Wednesday, September 08, 2004


Happiness is Just a Thing Called Joe

Is love necessary?

No seriously, sometimes I wonder. It's so much trouble. It's so much bother. Sex, on the other hand is necessary. Sometimes. In any even it's a whole lot easier. Take Joe Drexel (Please!)

I really can't remember when we met. A play. A screening. Maybe it was at the Judson Church. Or maybe it was at a party where introductions were made by a mutual friend -- because we had so many mutual friends. One thing's for certain, it started with a lot of talk. Joe loved to argue. I loved to argue back. So "talk" consisted of long, quasi-stream-of-consciousness monologues on his part punctuated by the "additional dialogue" I'd provide by challenging him. And then we'd fuck. Intense angry fucks. A struggle for dominance? Possibly. More like clearing the air. Fucking was a way of saying "I don't love you." Fucking was a way to keep warm in his cold water flat on the lower eastside. All painted white and clean. Cozy. Joe was a dancer. What's called a "performance artist" today. He had no name for what he did back then. He had plans.

An original member of the Byrd Hoffman School of Byrds Joe appeared in Wilson's very first spectacular The King of Spain. But not in any of the others. He'd moved on. Wilson moved on. Deafman Glance was his last really interesting work. Who could forget that performance at the Brooklyn Academy of Music with the tropical forest, Egyptian pyramids, dancing mammies, and Jack Smith fighting his own appearance in the thing every step of the way and screaming about the penguins (a concept Wilson had of course copped from him among others.)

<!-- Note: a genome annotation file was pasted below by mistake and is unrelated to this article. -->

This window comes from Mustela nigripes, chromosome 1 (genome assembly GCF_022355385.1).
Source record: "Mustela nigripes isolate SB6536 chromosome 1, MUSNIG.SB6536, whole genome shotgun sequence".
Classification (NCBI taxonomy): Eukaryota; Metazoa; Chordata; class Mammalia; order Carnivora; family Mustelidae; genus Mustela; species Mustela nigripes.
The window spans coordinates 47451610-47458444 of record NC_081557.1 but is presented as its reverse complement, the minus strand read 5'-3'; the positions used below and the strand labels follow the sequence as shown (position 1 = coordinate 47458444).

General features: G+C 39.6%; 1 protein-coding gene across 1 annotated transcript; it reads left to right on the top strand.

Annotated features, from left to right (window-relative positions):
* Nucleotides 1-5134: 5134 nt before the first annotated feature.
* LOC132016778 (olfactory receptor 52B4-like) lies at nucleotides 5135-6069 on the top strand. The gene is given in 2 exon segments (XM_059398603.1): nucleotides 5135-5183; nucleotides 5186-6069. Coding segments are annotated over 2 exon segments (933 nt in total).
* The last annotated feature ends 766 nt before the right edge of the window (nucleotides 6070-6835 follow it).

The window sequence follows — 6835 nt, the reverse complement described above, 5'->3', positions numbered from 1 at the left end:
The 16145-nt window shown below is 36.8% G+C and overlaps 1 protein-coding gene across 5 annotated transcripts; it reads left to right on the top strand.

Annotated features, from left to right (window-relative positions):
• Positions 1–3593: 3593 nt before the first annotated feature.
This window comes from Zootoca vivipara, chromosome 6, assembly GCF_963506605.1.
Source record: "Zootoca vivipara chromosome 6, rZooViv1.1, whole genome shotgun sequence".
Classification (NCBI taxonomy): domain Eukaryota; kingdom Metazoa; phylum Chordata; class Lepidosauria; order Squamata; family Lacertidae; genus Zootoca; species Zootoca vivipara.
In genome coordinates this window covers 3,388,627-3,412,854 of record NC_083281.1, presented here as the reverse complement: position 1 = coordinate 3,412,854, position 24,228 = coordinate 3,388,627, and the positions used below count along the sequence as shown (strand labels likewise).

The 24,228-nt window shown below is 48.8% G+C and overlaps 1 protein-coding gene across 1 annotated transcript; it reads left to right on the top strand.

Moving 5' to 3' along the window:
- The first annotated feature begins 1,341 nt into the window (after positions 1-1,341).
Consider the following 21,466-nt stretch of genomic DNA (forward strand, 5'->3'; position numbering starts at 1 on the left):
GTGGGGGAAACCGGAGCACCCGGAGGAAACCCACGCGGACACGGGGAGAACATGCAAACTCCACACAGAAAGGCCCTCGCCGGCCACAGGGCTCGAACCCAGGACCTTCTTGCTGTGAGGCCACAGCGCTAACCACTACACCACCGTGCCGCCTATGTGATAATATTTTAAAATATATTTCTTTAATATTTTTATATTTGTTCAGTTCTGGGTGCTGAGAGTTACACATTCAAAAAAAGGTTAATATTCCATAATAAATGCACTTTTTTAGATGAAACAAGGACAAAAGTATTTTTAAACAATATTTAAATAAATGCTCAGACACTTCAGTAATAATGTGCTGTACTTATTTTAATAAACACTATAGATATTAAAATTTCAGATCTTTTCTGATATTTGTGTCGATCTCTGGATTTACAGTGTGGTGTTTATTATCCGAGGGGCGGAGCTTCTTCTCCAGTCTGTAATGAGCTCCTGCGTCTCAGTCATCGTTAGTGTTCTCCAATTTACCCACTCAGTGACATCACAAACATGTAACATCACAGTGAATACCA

After that Wilson was taken up by Jerome Robbins and was off to the Big Time and shows that were about as "avant-garde" as a dinner theater production of Private Lives with Russell Nype and Betsy Palmer. (Actually that would be rather avant-garde come to think about it.) But Joe was elsewhere. And still is last I heard. I remember the last time I saw him. I was invited to Baird Searles and Martin Last's place for a party around the Christmas holidays. They were toying with the notion of an orgy. Everyone was supposed to come dressed for the beach in bathing suits. But weren't really serious about it. So Joe and I (we didn' bother bringing bathing suits) fucked in the shower, and then left.

I'm not sure why I never saw him after that. We hadn't quarelled. Perhaps we spoke again in passing once or twice. Or maybe not. People started to recede then. And so did I as New York in the 70's had begun to take on the aspect of a vast stage spectacle -- far more complex than any Wilson could devise. And I was making plans to bring down the curtain and leave for California. That's all gone now. But happy thoughts of angrily fucking Joe remain. One more curtain call before we go, Joe.
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